In December, I visited Holly and Patty at their home just north of Chicago. Their golden retrievers, Tennessee and Harper, frolicked around Holly's dormant herb-and-vegetable garden. Upstairs Patty's workroom work·room
A room where work is done.
Noun 1. workroom - room where work is done
room - an area within a building enclosed by walls and floor and ceiling; "the rooms were very small but they had a nice view" was a tangle of shapes in progress, while Holly's studio had an unfinished canvas on one wall and a new drawing nearby. This would have been their typical domestic scene, except that I had arrived the day after Holly's latest diagnosis. New tests had just shown tumors in her liver -- 12 years past her mastectomy mastectomy (măstĕk`təmē), surgical removal of breast tissue, usually done as treatment for breast cancer. There are many types of mastectomy. In general, the farther the cancer has spread, the more tissue is taken. and chemotherapy, seven years past the radiation to her other breast, and more than five years after her bone cancer, when her tamoxifen tamoxifen (təmŏk`sĭfĕn'), synthetic hormone used in the treatment of breast cancer. Introduced in 1978, tamoxifen is used to prevent recurrences of cancer in women who have already undergone surgery to remove their tumors. and Arimidex regimens had sent her into total remission. As we talked about the news, I knew that after my visit Holly would start on chemo and Patty would contact their doctors and lawyers.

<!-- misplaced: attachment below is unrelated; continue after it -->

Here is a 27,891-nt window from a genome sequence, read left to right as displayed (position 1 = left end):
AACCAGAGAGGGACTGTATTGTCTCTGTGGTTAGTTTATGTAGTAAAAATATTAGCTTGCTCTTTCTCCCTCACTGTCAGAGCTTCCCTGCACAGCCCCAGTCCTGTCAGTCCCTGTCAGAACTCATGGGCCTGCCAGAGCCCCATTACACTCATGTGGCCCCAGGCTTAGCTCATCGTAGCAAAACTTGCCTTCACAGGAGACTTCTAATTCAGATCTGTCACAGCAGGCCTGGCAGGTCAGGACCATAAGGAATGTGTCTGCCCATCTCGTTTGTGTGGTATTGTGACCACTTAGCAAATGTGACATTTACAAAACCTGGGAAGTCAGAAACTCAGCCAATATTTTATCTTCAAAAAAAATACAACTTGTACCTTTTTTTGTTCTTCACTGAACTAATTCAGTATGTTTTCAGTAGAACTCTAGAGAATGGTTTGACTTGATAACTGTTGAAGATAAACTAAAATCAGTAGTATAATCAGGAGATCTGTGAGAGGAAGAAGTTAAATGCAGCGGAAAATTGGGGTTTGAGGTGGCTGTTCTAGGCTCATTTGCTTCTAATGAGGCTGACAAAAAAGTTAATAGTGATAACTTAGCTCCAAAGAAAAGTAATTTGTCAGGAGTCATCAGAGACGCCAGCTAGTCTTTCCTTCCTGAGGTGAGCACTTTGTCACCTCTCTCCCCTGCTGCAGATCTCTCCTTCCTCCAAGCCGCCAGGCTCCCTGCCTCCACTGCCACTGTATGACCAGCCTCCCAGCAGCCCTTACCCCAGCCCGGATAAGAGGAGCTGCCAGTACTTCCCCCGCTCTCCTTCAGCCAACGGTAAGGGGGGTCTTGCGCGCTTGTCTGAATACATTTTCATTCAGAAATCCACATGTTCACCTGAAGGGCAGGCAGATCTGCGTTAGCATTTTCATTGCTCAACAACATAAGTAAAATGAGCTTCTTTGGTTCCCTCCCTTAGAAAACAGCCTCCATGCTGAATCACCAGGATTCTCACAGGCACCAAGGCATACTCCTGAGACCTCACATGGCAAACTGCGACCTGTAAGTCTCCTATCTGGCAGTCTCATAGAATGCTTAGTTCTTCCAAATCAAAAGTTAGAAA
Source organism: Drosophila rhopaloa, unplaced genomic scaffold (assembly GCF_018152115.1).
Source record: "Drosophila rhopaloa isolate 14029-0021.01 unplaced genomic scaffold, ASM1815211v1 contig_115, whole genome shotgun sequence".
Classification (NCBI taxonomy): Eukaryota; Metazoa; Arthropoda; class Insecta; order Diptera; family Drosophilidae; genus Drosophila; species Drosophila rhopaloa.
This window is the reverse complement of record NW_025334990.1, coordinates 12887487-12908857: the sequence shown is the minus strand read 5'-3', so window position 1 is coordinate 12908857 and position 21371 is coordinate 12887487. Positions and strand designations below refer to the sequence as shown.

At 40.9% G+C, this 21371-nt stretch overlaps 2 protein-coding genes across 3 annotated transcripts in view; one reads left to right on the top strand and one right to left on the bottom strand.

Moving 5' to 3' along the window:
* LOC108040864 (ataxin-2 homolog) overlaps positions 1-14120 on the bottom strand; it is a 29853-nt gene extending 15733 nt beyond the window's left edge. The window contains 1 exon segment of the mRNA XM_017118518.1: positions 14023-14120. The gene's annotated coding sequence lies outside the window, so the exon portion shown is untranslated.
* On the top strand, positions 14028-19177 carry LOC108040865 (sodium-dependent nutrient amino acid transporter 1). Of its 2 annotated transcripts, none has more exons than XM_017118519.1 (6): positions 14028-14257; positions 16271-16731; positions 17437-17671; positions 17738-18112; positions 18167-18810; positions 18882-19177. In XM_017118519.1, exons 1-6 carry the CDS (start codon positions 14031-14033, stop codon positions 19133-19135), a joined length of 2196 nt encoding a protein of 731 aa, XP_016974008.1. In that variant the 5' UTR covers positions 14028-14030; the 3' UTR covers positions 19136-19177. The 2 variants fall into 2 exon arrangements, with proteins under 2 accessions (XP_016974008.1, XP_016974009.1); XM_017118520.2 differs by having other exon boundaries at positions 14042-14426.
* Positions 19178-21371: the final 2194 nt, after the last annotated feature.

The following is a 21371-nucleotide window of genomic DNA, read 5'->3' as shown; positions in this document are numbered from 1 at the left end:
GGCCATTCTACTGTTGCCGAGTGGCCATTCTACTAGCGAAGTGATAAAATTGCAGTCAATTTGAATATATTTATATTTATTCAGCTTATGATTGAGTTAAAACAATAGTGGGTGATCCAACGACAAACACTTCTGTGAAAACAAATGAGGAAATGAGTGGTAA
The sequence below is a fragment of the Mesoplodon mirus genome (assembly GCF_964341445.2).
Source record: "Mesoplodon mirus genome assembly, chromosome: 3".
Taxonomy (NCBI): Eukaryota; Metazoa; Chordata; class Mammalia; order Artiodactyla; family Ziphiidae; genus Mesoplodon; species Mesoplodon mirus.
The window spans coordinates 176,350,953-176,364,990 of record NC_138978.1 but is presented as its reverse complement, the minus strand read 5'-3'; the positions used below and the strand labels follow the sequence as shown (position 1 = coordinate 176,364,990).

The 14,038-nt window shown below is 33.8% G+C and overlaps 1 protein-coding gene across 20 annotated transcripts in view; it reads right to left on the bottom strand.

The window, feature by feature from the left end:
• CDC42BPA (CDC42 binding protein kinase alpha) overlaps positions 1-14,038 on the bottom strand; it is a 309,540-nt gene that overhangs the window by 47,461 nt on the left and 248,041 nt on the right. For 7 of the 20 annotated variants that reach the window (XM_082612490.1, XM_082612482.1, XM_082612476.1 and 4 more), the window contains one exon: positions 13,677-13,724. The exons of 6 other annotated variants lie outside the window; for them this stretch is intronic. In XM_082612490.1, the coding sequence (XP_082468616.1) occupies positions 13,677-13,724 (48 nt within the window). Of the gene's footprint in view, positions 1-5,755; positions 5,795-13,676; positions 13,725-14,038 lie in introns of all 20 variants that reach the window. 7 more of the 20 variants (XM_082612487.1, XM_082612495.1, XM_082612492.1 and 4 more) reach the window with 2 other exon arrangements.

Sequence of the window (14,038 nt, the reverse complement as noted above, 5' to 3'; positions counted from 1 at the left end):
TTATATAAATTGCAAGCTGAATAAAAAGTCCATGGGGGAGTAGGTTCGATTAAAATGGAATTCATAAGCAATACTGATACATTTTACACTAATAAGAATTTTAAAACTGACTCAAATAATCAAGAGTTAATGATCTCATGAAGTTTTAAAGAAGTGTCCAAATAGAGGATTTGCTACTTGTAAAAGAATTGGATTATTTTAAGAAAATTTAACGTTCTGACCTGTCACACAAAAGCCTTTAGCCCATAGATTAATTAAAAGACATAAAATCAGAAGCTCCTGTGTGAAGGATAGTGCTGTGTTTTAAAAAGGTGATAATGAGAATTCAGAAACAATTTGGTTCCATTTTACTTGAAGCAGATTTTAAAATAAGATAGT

Back home, I am struck by how little we have in the public record to chronicle lesbian couples' coping with catastrophic illness. We've all seen the articles, in the gay and straight press, profiling heroic gay partners' coping with AIDS-beset loved ones. How rare, by comparison, are images of lesbian partners' sustaining one another through the months or years of a terminal diagnosis. Apart from this magazine's 1997 cover story and Yvonne Rainer's 1996 film MURDER and Murder, attention paid to lesbians with breast cancer is virtual nonexistent non·ex·is·tence
1. The condition of not existing.
2. Something that does not exist.